11. Entering a precise value can be difficult with the sliders. You can therefore use the numerical input panel to set the voltage, frequency and cycle number. You can select values outside the slider range for frequency and cycles, and you are not limited to the resolution of the slider. Once you have entered a value, you can press OK (to confirm), Canc to cancel (close dialogue box without taking change into account or C to clear the value if you did a typing error and want to start again. For example, if you enter 1233.8 for the voltage setting and press Ok, the slider will indicate 1230, because it has a 10V resolution. However, the voltage set point in indicator 10 will show 1233, because the HVPS can set voltage with a 1V resolution.
  12. Shows the content of the memory. Some of the parameters are configuration and calibration of the HVPS (Name, PID coefficients, voltage calibration coefficients, etc.), but some other parameters indicate in which state the HVPS will be initialised when powered up. This can be useful if you want to run a demo that requires a configuration and you don’t want to enter it each time the HVPS starts. Unless required for this, the HVPS should not be configured to output a non-0 voltage on startup, as it can be dangerous for an unsuspecting user. The current state of the HVPS can be stored in memory with button 13.
  13. Saves the current configuration of the HVPS in the memory. When the HVPS is powered up, it will start with the parameters stored in memory. The saved information includes:
    1. On/off status (1)
    2. Switching configuration (2)
    3. Voltage and frequency (5, 6)
    4. Number of cycles (7, 8)
    5. Source of switching (3)
    6. Voltage control mode (4)
  14. Options button. It opens a dialogue box where options can be set. The Limit Voltage slider enables the user to set a voltage value (via slider or keypad) that must not be exceeded. If for example the HVPS can output up to 5kV, but it is used to drive an actuator that should not be driven above 3kV, you can limit the output voltage to 3kV as a safety measure. It will then be impossible to set a voltage higher than 3kV on the GUI, which can prevent accidental destruction of the actuator. The Button mode can be set between Latching and Push Button. It defines the behaviour of the manual switch S1: in latching mode, the state of the output is toggled between on and off each time the button is pushed and released, and in push button mode, the output is high as long as the button is pressed. Serial listening mode is only used for the standalone configuration, and enables to connect the HVPS to a computer and to send commands directly, bypassing the GUI displayed on the touchscreen. Right panel display enables to select which panel to show on the right-hand side of the interface. The choices are Strobe mode (16) and Waveform (17).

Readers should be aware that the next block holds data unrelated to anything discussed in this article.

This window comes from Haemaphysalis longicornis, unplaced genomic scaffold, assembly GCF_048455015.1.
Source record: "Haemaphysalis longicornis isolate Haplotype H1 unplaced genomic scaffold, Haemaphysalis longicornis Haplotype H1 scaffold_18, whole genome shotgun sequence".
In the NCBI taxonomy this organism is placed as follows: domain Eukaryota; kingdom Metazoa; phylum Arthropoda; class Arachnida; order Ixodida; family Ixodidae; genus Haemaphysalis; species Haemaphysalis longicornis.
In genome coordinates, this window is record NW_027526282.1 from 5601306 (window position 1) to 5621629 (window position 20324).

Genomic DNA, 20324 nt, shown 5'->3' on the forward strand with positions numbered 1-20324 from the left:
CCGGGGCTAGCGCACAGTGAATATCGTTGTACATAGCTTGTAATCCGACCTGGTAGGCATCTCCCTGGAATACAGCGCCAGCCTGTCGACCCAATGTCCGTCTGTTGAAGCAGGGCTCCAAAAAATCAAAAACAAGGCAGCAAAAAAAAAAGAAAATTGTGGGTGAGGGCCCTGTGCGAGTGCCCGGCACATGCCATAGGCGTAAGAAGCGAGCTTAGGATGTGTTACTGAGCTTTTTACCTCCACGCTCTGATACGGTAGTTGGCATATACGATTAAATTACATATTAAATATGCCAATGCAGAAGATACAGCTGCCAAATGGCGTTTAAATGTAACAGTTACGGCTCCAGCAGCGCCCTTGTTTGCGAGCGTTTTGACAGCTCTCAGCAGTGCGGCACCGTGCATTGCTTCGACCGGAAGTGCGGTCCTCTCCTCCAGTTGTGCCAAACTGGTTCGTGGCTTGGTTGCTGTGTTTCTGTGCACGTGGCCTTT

15. Disconnect button. Press this to close communication with the HVPS and close the interface.
  16. Strobe setting panel. Whether Strobe or waveform is shown when the interface starts can be defined in the config.ini file. Once the interface is launched, what is displayed on the left panel can be chosen in the Options (14).You can generate a 5V pulse synchronised with the HV signal (when generating a square wave). Refer to this page for more information on this functionality.
  17. The strobe panel (16) can be replaced by the waveform panel to generate a user-defined output waveform of low frequency. Whether Strobe or waveform is shown when the interface starts can be defined in the config.ini file. Once the interface is launched, what is displayed on the left panel can be chosen in the Options (14). Refer to this page for a detailed explanation of the waveform parameters. The Python GUI implements the same functionalities as the LabVIEW interface. Briefly, a) allows you to select between a few type of pre-programmed functions. The custom option reads datapoint from the waveform.txt file to give full freedom on the waveform. b) gives the possibility to use the square root of the function shape, which can be useful when driving dielectric elastomer actuators, given that the relation between voltage and strain is quadratic. c) defines how many points to use per waveform period (not use for the custom option). d) defines the relative duration (as a fraction of the period) of the ramps for the Trapezoid waveform only. e) uploads the waveform with the current parameters to the HVPS. f) downloads the current waveform. If the HVPS is in Waveform mode with a voltage higher than 0, then it will also display the measured waveform.